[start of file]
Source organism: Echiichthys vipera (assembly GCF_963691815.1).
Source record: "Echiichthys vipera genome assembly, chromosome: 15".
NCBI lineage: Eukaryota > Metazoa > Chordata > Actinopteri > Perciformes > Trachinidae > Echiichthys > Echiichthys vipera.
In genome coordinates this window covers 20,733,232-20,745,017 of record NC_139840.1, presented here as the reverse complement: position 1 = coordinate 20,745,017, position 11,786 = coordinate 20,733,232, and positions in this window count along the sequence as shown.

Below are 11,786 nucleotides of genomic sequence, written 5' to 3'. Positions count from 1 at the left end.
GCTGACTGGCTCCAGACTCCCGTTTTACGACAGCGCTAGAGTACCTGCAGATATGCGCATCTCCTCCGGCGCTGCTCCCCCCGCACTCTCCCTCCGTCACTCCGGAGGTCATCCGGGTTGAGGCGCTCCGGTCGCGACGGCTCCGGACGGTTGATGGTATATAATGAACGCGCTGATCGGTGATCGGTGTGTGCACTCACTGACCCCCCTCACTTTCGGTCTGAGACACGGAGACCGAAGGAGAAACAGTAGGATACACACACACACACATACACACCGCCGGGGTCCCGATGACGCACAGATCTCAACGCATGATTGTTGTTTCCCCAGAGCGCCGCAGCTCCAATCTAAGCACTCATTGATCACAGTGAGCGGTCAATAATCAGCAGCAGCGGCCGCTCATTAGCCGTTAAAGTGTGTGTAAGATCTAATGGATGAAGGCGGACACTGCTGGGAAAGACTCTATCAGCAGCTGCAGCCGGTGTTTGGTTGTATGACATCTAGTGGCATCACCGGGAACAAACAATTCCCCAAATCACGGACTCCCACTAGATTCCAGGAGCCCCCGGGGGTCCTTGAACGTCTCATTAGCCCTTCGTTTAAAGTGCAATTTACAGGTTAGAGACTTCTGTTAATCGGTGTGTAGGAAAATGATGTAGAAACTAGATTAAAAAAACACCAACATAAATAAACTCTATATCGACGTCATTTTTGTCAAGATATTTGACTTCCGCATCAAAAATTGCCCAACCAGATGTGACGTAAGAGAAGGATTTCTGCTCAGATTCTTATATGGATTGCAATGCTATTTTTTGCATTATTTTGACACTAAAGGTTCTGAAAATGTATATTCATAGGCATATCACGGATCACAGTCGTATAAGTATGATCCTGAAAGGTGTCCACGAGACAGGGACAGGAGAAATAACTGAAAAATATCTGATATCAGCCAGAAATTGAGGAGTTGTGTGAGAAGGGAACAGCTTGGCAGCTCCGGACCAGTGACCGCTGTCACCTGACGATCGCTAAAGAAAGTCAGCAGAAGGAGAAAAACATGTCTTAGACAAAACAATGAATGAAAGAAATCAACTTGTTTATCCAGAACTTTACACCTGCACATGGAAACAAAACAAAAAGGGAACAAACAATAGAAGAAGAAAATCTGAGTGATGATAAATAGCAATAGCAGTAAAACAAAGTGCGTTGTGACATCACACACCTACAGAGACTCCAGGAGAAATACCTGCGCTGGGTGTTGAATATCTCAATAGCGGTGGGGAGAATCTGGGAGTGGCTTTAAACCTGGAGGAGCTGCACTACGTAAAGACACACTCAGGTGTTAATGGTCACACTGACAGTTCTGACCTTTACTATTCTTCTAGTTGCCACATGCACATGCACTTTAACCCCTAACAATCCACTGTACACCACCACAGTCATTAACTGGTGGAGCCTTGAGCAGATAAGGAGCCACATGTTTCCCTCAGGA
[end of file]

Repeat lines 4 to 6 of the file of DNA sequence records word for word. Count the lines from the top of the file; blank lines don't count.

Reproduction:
In genome coordinates this window covers 20,733,232-20,745,017 of record NC_139840.1, presented here as the reverse complement: position 1 = coordinate 20,745,017, position 11,786 = coordinate 20,733,232, and positions in this window count along the sequence as shown.

Below are 11,786 nucleotides of genomic sequence, written 5' to 3'. Positions count from 1 at the left end.
GCTGACTGGCTCCAGACTCCCGTTTTACGACAGCGCTAGAGTACCTGCAGATATGCGCATCTCCTCCGGCGCTGCTCCCCCCGCACTCTCCCTCCGTCACTCCGGAGGTCATCCGGGTTGAGGCGCTCCGGTCGCGACGGCTCCGGACGGTTGATGGTATATAATGAACGCGCTGATCGGTGATCGGTGTGTGCACTCACTGACCCCCCTCACTTTCGGTCTGAGACACGGAGACCGAAGGAGAAACAGTAGGATACACACACACACACATACACACCGCCGGGGTCCCGATGACGCACAGATCTCAACGCATGATTGTTGTTTCCCCAGAGCGCCGCAGCTCCAATCTAAGCACTCATTGATCACAGTGAGCGGTCAATAATCAGCAGCAGCGGCCGCTCATTAGCCGTTAAAGTGTGTGTAAGATCTAATGGATGAAGGCGGACACTGCTGGGAAAGACTCTATCAGCAGCTGCAGCCGGTGTTTGGTTGTATGACATCTAGTGGCATCACCGGGAACAAACAATTCCCCAAATCACGGACTCCCACTAGATTCCAGGAGCCCCCGGGGGTCCTTGAACGTCTCATTAGCCCTTCGTTTAAAGTGCAATTTACAGGTTAGAGACTTCTGTTAATCGGTGTGTAGGAAAATGATGTAGAAACTAGATTAAAAAAACACCAACATAAATAAACTCTATATCGACGTCATTTTTGTCAAGATATTTGACTTCCGCATCAAAAATTGCCCAACCAGATGTGACGTAAGAGAAGGATTTCTGCTCAGATTCTTATATGGATTGCAATGCTATTTTTTGCATTATTTTGACACTAAAGGTTCTGAAAATGTATATTCATAGGCATATCACGGATCACAGTCGTATAAGTATGATCCTGAAAGGTGTCCACGAGACAGGGACAGGAGAAATAACTGAAAAATATCTGATATCAGCCAGAAATTGAGGAGTTGTGTGAGAAGGGAACAGCTTGGCAGCTCCGGACCAGTGACCGCTGTCACCTGACGATCGCTAAAGAAAGTCAGCAGAAGGAGAAAAACATGTCTTAGACAAAACAATGAATGAAAGAAATCAACTTGTTTATCCAGAACTTTACACCTGCACATGGAAACAAAACAAAAAGGGAACAAACAATAGAAGAAGAAAATCTGAGTGATGATAAATAGCAATAGCAGTAAAACAAAGTGCGTTGTGACATCACACACCTACAGAGACTCCAGGAGAAATACCTGCGCTGGGTGTTGAATATCTCAATAGCGGTGGGGAGAATCTGGGAGTGGCTTTAAACCTGGAGGAGCTGCACTACGTAAAGACACACTCAGGTGTTAATGGTCACACTGACAGTTCTGACCTTTACTATTCTTCTAGTTGCCACATGCACATGCACTTTAACCCCTAACAATCCACTGTACACCACCACAGTCATTAACTGGTGGAGCCTTGAGCAGATAAGGAGCCACATGTTTCCCTCAGGA